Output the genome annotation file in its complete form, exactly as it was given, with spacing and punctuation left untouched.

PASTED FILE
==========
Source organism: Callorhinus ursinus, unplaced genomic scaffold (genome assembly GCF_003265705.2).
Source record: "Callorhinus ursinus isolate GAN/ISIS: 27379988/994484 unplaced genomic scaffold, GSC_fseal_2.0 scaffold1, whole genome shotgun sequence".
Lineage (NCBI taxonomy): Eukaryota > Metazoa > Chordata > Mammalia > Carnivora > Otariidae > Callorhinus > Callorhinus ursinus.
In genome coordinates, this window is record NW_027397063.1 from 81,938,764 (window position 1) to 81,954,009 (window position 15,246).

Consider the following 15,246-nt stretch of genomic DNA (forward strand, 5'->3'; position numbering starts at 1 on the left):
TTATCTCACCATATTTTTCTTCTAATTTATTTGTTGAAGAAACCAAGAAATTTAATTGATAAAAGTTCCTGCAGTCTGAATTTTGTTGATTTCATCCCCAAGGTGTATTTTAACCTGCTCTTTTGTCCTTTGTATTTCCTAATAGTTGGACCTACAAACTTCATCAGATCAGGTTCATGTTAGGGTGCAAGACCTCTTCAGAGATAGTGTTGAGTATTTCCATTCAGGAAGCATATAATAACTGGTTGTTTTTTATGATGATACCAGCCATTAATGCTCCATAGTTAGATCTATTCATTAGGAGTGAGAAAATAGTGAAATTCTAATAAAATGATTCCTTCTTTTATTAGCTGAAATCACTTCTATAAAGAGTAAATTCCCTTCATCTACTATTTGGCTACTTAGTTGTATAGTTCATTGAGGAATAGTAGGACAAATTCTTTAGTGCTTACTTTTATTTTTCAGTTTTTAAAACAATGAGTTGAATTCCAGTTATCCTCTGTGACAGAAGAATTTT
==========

Source organism: Callorhinus ursinus, unplaced genomic scaffold (genome assembly GCF_003265705.2).
Source record: "Callorhinus ursinus isolate GAN/ISIS: 27379988/994484 unplaced genomic scaffold, GSC_fseal_2.0 scaffold1, whole genome shotgun sequence".
Lineage (NCBI taxonomy): Eukaryota > Metazoa > Chordata > Mammalia > Carnivora > Otariidae > Callorhinus > Callorhinus ursinus.
In genome coordinates, this window is record NW_027397063.1 from 81,938,764 (window position 1) to 81,954,009 (window position 15,246).

Consider the following 15,246-nt stretch of genomic DNA (forward strand, 5'->3'; position numbering starts at 1 on the left):
TTATCTCACCATATTTTTCTTCTAATTTATTTGTTGAAGAAACCAAGAAATTTAATTGATAAAAGTTCCTGCAGTCTGAATTTTGTTGATTTCATCCCCAAGGTGTATTTTAACCTGCTCTTTTGTCCTTTGTATTTCCTAATAGTTGGACCTACAAACTTCATCAGATCAGGTTCATGTTAGGGTGCAAGACCTCTTCAGAGATAGTGTTGAGTATTTCCATTCAGGAAGCATATAATAACTGGTTGTTTTTTATGATGATACCAGCCATTAATGCTCCATAGTTAGATCTATTCATTAGGAGTGAGAAAATAGTGAAATTCTAATAAAATGATTCCTTCTTTTATTAGCTGAAATCACTTCTATAAAGAGTAAATTCCCTTCATCTACTATTTGGCTACTTAGTTGTATAGTTCATTGAGGAATAGTAGGACAAATTCTTTAGTGCTTACTTTTATTTTTCAGTTTTTAAAACAATGAGTTGAATTCCAGTTATCCTCTGTGACAGAAGAATTTT